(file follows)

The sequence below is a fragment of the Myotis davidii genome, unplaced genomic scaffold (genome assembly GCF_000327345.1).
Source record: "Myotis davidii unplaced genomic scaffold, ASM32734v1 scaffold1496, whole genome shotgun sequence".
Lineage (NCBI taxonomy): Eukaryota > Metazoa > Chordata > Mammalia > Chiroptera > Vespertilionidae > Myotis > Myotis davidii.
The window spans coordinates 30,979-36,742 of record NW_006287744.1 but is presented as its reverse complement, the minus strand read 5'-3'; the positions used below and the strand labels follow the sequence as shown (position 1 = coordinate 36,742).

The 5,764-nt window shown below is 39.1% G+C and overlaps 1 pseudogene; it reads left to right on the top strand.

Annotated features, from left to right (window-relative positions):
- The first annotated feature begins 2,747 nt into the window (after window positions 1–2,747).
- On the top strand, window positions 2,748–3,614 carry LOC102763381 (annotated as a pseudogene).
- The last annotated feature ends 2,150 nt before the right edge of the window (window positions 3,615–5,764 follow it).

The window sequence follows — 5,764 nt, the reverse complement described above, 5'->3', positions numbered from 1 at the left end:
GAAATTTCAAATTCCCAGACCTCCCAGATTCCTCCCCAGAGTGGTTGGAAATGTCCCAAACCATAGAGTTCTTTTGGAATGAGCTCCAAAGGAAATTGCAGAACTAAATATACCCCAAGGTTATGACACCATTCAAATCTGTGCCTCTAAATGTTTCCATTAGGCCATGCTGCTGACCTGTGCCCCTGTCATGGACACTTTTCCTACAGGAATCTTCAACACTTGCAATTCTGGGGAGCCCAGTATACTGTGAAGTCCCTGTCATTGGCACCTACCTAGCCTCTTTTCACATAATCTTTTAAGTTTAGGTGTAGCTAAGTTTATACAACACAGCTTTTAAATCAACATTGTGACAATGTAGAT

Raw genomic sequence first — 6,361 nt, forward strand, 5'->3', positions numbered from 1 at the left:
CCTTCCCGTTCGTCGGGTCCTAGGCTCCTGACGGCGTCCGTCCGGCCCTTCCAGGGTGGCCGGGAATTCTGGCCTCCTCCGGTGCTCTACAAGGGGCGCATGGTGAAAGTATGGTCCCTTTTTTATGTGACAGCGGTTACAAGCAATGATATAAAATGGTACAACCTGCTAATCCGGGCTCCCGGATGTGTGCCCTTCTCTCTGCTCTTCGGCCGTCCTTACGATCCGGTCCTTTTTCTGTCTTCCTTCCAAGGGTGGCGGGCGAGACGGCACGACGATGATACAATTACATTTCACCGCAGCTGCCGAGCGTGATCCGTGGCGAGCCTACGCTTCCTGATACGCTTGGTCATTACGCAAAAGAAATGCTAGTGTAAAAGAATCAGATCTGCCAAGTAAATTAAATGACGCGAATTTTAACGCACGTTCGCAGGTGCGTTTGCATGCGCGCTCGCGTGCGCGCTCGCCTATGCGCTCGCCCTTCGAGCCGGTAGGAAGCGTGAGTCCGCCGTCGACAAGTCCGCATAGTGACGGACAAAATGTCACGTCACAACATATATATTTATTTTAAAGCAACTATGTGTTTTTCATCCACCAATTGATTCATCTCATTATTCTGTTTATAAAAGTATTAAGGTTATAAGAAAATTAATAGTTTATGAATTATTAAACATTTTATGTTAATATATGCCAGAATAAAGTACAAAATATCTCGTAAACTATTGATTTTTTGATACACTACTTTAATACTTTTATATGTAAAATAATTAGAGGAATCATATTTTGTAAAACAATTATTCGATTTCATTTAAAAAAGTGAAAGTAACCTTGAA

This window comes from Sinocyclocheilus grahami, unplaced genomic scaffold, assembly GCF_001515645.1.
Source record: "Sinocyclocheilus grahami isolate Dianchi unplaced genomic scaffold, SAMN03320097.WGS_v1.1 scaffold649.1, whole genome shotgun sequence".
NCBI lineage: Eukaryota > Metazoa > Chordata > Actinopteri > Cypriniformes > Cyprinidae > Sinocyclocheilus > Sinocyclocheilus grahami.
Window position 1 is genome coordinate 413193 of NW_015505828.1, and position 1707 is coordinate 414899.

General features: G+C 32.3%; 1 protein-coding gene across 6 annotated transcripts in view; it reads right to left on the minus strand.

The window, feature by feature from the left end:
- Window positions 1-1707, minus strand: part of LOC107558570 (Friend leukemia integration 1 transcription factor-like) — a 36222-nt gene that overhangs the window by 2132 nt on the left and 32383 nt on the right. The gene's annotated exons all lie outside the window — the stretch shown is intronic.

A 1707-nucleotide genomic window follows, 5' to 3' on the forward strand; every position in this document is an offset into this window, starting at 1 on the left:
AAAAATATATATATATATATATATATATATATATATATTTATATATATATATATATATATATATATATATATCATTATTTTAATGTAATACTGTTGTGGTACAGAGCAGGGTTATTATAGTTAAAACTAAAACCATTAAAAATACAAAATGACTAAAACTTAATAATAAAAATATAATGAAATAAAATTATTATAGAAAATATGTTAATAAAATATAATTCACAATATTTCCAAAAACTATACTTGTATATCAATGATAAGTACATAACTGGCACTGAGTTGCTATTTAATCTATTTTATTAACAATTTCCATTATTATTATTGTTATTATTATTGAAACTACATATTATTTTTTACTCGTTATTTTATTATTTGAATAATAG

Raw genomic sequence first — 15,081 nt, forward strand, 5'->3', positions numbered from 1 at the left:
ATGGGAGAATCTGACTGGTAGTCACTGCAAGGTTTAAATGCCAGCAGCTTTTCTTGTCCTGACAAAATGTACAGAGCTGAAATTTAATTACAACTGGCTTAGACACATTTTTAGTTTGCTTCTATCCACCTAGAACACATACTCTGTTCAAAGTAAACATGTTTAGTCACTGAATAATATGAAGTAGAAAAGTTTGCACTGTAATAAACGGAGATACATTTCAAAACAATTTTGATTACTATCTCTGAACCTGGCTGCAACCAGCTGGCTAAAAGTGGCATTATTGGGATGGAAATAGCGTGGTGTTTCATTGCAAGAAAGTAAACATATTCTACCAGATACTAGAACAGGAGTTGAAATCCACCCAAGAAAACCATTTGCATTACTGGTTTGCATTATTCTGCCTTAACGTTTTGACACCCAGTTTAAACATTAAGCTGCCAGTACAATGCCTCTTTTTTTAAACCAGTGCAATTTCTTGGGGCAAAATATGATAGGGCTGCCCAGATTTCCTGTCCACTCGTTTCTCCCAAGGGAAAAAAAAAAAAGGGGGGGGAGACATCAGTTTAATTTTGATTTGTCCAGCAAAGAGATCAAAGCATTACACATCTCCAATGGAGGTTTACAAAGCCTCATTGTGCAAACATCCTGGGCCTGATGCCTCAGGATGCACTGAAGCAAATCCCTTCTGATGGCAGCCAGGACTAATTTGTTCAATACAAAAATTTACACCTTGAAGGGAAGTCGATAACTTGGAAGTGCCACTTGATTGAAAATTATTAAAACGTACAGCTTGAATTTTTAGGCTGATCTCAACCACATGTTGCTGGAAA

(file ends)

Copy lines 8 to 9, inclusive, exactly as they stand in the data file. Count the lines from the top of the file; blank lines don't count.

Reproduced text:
- On the top strand, window positions 2,748–3,614 carry LOC102763381 (annotated as a pseudogene).
- The last annotated feature ends 2,150 nt before the right edge of the window (window positions 3,615–5,764 follow it).